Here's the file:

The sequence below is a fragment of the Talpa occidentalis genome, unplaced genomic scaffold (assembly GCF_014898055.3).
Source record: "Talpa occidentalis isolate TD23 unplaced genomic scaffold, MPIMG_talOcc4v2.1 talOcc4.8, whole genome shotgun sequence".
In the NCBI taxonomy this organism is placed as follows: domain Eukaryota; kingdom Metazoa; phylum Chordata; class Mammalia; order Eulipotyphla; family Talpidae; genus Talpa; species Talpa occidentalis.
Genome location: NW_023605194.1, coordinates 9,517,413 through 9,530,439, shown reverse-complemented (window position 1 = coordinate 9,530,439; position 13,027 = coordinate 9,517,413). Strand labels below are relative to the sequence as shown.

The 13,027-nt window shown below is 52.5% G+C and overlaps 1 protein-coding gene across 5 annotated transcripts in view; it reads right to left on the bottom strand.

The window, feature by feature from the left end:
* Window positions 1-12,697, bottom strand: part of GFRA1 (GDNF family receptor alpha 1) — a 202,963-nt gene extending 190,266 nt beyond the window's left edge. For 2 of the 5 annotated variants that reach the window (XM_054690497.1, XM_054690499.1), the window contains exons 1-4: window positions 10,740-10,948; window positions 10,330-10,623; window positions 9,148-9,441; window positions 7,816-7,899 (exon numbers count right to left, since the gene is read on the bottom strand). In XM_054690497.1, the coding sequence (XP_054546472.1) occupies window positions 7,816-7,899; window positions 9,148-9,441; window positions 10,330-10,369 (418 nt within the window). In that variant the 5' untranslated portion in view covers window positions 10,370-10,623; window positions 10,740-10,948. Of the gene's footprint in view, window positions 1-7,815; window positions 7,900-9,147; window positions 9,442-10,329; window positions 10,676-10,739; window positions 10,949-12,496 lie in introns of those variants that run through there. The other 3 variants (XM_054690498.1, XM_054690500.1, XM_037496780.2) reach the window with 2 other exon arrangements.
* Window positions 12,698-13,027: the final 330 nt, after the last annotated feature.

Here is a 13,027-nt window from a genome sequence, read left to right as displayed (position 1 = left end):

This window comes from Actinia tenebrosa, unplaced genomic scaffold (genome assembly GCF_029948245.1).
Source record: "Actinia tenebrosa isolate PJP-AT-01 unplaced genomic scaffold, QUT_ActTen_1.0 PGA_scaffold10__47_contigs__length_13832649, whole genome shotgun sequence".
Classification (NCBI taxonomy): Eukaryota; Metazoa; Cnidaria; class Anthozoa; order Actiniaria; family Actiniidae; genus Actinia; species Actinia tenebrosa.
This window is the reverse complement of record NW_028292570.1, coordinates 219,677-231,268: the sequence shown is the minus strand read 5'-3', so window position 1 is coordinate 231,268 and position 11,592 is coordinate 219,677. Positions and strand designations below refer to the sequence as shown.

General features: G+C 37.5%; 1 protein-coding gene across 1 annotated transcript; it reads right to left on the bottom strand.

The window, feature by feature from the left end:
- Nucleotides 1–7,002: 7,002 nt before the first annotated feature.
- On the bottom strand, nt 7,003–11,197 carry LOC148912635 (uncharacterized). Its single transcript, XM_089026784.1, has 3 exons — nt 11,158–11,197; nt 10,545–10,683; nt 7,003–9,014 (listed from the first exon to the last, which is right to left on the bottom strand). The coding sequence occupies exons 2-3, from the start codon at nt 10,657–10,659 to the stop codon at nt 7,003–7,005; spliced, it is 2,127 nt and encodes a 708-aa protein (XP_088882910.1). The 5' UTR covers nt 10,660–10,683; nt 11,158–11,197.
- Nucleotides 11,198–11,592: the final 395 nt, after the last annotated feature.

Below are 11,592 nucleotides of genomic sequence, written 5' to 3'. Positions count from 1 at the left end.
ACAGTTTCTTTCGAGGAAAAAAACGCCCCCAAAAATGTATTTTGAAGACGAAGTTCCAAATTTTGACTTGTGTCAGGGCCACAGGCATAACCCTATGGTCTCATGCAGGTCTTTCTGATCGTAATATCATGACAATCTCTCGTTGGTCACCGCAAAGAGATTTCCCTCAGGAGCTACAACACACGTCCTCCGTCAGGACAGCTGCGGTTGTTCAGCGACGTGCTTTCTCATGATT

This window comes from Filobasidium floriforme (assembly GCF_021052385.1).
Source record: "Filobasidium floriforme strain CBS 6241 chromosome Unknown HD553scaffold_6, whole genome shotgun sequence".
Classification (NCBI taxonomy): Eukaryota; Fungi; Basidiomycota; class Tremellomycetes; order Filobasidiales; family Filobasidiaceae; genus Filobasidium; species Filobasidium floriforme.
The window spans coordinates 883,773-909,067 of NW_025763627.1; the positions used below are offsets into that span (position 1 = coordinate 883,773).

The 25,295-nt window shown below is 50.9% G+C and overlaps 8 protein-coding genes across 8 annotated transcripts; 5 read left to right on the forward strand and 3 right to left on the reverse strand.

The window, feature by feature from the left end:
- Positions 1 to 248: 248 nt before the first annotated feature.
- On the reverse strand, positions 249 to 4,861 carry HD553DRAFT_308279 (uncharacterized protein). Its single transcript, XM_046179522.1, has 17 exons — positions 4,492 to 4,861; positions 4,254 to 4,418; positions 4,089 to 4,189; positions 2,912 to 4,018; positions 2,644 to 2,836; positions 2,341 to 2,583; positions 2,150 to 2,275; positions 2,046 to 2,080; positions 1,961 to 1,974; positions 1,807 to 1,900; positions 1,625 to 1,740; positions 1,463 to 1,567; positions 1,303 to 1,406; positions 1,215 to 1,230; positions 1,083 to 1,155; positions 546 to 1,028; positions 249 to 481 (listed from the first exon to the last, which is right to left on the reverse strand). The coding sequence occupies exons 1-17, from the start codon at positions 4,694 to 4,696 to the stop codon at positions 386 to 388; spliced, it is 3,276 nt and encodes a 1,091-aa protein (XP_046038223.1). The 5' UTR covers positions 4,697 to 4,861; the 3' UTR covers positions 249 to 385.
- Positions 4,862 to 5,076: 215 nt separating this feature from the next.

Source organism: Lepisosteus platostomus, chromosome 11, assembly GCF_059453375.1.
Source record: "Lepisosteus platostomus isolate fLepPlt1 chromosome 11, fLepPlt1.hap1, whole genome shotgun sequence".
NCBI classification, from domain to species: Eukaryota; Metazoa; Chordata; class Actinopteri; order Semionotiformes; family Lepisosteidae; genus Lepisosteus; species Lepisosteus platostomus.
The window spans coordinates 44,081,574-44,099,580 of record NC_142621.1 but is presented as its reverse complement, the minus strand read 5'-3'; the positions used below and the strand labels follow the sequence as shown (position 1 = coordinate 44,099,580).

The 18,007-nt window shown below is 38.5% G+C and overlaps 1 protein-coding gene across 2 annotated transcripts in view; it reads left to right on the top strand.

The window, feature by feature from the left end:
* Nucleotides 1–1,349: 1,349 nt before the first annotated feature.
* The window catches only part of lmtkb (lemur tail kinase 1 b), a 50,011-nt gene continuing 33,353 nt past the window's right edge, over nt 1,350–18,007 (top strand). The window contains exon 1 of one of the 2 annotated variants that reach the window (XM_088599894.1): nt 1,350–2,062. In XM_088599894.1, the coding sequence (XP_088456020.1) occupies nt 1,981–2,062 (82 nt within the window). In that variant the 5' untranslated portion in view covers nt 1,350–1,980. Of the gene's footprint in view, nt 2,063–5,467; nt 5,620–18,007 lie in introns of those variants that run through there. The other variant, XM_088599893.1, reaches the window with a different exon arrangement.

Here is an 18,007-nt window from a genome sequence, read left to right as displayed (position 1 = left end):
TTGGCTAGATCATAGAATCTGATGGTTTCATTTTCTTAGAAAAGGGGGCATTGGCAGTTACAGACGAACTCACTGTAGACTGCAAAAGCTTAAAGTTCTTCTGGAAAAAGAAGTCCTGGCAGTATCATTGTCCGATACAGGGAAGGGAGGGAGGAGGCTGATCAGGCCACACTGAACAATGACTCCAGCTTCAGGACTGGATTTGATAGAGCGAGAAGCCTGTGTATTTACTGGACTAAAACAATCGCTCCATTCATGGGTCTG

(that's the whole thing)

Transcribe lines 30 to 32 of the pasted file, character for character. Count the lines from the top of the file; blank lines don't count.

Source organism: Lepisosteus platostomus, chromosome 11, assembly GCF_059453375.1.
Source record: "Lepisosteus platostomus isolate fLepPlt1 chromosome 11, fLepPlt1.hap1, whole genome shotgun sequence".
NCBI classification, from domain to species: Eukaryota; Metazoa; Chordata; class Actinopteri; order Semionotiformes; family Lepisosteidae; genus Lepisosteus; species Lepisosteus platostomus.